I will, as a performance artist, researcher, pedagogue and family person, perform one exercise each day for a year, starting 4th of October 2017. These exercises can be looked upon in multiple ways; as small performances, as a way to develop a repertoire of exercises for a performance pedagogue or as acts of interventions in my daily life. By doing this, I want to explore the potential of the exercise in performance art and performance art education.
Exercise on Time by Harriet Rabe from the “Performance Artist´s Workbook” (ed. Pilvi Porkola)
I was enthusiastic when I saw on Facebook that the new book “Performance Artist´s Workbook” was just published and I decided to do my first exercise from there. I started to perform the exercise at around 3:30 pm at my new office/studio. In a way it worked as an exercise to make the workspace more mine. First I forgot to write with my left hand and I started all over. Writing with my left hand make me feel I can write and flushing the score in the toilet, made me need to concentrate more – so I would not forget my tasks. So it made me concentrate more. It was funny to do the exercise kind of secretly, especially since the workspace has glass walls, so anytime people could pass by and see me performing the scores.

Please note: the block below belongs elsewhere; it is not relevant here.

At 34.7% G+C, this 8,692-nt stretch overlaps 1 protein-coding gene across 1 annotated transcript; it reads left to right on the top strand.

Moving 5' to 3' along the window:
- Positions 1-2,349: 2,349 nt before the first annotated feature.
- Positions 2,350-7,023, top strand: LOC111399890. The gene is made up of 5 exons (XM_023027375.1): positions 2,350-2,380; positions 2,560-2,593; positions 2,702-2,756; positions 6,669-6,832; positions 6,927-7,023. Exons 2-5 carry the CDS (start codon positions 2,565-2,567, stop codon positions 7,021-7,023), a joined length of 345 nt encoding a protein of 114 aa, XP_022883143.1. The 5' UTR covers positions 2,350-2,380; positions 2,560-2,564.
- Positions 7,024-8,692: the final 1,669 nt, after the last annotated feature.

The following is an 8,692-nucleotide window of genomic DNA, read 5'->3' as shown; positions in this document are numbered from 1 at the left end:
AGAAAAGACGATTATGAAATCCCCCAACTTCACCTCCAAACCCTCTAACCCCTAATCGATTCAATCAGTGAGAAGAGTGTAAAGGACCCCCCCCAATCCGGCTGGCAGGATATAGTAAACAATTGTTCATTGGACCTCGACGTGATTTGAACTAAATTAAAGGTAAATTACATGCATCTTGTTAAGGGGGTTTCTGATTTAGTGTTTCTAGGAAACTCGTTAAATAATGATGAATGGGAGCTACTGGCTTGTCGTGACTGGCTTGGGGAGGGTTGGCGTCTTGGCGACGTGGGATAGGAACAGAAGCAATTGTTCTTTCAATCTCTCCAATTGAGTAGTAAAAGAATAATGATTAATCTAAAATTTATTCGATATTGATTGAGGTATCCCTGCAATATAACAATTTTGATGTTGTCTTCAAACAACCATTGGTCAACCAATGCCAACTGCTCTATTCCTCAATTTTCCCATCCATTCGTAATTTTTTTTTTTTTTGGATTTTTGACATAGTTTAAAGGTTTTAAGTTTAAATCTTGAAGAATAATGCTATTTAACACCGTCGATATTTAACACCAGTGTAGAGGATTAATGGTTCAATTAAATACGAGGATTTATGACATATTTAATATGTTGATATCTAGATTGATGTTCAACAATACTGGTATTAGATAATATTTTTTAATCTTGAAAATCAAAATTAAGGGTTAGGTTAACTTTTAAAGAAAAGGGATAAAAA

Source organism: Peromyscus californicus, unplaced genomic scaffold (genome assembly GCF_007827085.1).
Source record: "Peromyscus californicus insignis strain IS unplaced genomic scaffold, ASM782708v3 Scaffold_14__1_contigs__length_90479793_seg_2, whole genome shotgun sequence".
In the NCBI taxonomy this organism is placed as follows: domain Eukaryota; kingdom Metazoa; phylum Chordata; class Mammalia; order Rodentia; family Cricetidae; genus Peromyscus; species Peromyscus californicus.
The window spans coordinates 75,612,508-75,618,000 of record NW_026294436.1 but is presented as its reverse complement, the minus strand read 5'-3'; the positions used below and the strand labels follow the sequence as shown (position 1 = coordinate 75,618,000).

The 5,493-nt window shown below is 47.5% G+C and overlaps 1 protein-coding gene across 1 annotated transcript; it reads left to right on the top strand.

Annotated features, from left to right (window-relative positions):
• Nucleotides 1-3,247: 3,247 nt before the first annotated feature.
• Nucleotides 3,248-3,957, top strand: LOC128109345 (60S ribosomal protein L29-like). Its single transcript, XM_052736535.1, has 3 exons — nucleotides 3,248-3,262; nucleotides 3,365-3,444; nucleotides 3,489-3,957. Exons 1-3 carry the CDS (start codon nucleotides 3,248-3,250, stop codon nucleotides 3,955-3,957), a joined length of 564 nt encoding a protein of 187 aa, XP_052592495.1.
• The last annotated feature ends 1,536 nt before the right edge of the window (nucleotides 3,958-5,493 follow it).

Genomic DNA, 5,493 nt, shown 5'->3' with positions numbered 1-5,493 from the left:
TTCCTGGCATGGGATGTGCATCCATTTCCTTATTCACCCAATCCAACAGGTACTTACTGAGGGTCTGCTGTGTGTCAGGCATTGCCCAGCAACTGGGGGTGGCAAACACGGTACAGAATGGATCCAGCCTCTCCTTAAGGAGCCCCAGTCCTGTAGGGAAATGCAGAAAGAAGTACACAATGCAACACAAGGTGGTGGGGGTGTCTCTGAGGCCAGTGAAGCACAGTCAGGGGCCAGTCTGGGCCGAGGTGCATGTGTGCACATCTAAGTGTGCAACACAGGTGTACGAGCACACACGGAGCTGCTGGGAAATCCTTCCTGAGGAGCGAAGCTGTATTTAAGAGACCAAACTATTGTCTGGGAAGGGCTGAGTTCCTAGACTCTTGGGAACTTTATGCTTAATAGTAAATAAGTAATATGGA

Exercise from the book “100 Exercises for a Choreographer and Other Survivors” by Efva Lilja
In a rental car with the whole family. Kids sleeping in the back.
You: My friend has lived here in the forest as long as I know him
Me: Is he satisfied living outside the normative?
You: He would never be satisfied with anything else.
Me: Are we living a normal life?
“Imbalance. Turn fast around for one minute before you start walking. Repeat this often.”
The exercise is from my performance installation at the “Ka No” – festival in October 2017.
Dizzyness. I cannot walk afterwards. Sitting down. Repeating. Feeling of puking. I cannot stand afterwards. Not repeating anymore. The kids did the exercise for me the rest of the day.
Card from Oblique Strategie by Brian Eno and Peter Schmidt. Each card offers a challenging constraint intended to help artists break creative blocks by encouraging lateral thinking.
From the book “Formulas for Now”, formulated by Hans Ulrich Obrist
Before and after. Cleaning job done.